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Authors: The Duchesss Next Husband

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BOOK: Terri Brisbin
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Miranda returned to London about six days after he did, and she returned as the Duchess of Windmere. Gone was the brightness he’d seen in her face in the country. Gone was the spontaneity that had taken hold of her during that visit, the woman who had challenged
his friend to a game, the woman who had melted in his arms, the woman who had dared to wear trousers to go fishing. Instead, it was the dowager’s protégée who returned to Mayfair, and damn him, it was his fault.

Chapter Nine

“Q
uite a crush tonight!”

Sophie sat next to her in an area off to one side of the dance floor. Accepting a glass of wine from one of the footmen, she took one for Miranda as well.

Miranda nodded and fanned herself again. Far too many people crammed into far too little space, and then expected to dance. She’d never understood the appeal of such a gathering.

“Is Windmere still here?” Sophie looked around, but from their seats, it was impossible to see anyone past those immediately surrounding them.

“I wouldn’t know,” she replied blandly. Actually, even saying his name was difficult. Seeing him, across the room or across the table, was an excruciating reminder of her lapse in control. And of how impossible it was to put the genie back in the bottle after its release.

“I will take you to task for this. Remember that you will not behave this way without an explanation to me,” the viscountess said, with a smile so wide it must have been painful.

Sophie’s tone was playful so as not to draw attention from anyone near them, but Miranda understood it was a threat. Since her return to town, she’d taken up her schedule as though she’d never gone. Lunches, dinners, balls, shopping excursions, riding in the park, and on and on. All the time hoping that exhaustion would give her a night’s sleep without making her suffer from the memories of that night. All the time hoping that immersing herself in the life she had would erase her dreams of a life she could not have.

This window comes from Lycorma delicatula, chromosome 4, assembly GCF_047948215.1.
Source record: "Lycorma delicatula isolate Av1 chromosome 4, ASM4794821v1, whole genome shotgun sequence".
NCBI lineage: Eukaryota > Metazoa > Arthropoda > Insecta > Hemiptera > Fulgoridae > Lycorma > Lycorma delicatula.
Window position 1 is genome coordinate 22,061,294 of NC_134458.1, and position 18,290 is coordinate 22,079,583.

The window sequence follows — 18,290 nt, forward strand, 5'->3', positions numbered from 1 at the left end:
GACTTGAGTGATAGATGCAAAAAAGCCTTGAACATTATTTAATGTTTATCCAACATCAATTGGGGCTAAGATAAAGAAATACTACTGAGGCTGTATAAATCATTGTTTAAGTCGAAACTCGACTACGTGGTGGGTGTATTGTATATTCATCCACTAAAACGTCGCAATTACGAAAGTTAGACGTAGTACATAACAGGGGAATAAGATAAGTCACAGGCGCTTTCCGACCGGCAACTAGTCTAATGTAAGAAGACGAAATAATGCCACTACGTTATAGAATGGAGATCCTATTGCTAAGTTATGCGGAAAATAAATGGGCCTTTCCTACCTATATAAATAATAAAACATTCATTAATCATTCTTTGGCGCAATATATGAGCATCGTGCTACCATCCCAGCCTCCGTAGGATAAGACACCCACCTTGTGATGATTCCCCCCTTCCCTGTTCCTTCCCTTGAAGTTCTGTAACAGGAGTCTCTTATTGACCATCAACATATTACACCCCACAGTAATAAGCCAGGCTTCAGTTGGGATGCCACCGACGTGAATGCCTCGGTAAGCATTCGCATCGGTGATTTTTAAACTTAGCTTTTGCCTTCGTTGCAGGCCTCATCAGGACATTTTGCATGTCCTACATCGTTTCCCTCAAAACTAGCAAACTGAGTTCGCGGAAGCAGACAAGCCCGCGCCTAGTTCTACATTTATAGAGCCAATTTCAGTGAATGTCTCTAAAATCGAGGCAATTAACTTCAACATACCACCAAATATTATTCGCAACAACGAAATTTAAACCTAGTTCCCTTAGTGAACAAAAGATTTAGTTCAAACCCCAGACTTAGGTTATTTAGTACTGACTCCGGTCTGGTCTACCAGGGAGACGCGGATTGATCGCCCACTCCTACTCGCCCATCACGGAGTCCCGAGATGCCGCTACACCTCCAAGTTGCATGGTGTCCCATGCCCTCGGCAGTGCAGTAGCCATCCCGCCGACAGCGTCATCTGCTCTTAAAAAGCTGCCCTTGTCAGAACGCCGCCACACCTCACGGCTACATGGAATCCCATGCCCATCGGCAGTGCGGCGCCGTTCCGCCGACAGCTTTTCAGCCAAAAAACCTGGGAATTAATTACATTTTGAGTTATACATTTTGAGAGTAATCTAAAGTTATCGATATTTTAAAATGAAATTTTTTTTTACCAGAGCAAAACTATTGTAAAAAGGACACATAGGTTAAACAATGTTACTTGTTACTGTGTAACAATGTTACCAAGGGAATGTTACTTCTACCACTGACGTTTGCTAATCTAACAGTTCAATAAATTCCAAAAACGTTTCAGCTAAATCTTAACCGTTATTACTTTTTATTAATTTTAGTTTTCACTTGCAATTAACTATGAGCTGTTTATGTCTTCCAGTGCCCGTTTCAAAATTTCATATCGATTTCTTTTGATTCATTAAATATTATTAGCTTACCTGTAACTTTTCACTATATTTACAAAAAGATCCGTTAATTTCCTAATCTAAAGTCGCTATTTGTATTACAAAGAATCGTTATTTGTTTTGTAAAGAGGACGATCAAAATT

Not satisfied with waiting, Sophie stood and peered over the heads of those closest. “Your Grace, it would appear that the duke is still here. Our husbands approach together.”

What was this about? Miranda stood as the men broke through the throng and advanced slowly toward them. Greeting both, she forced a smile to her face as they chatted about the ball and whom they’d seen or spoken with so far. The orchestra began tuning up for a waltz when the men asked their wives to dance.

Since she and Adrian had not danced yet this evening, it would be poor form to refuse, so Miranda was trapped. At least the earlier dance given to Lord Parker had been a quadrille, where, other than a joined hand and some polite conversation, little attention was ex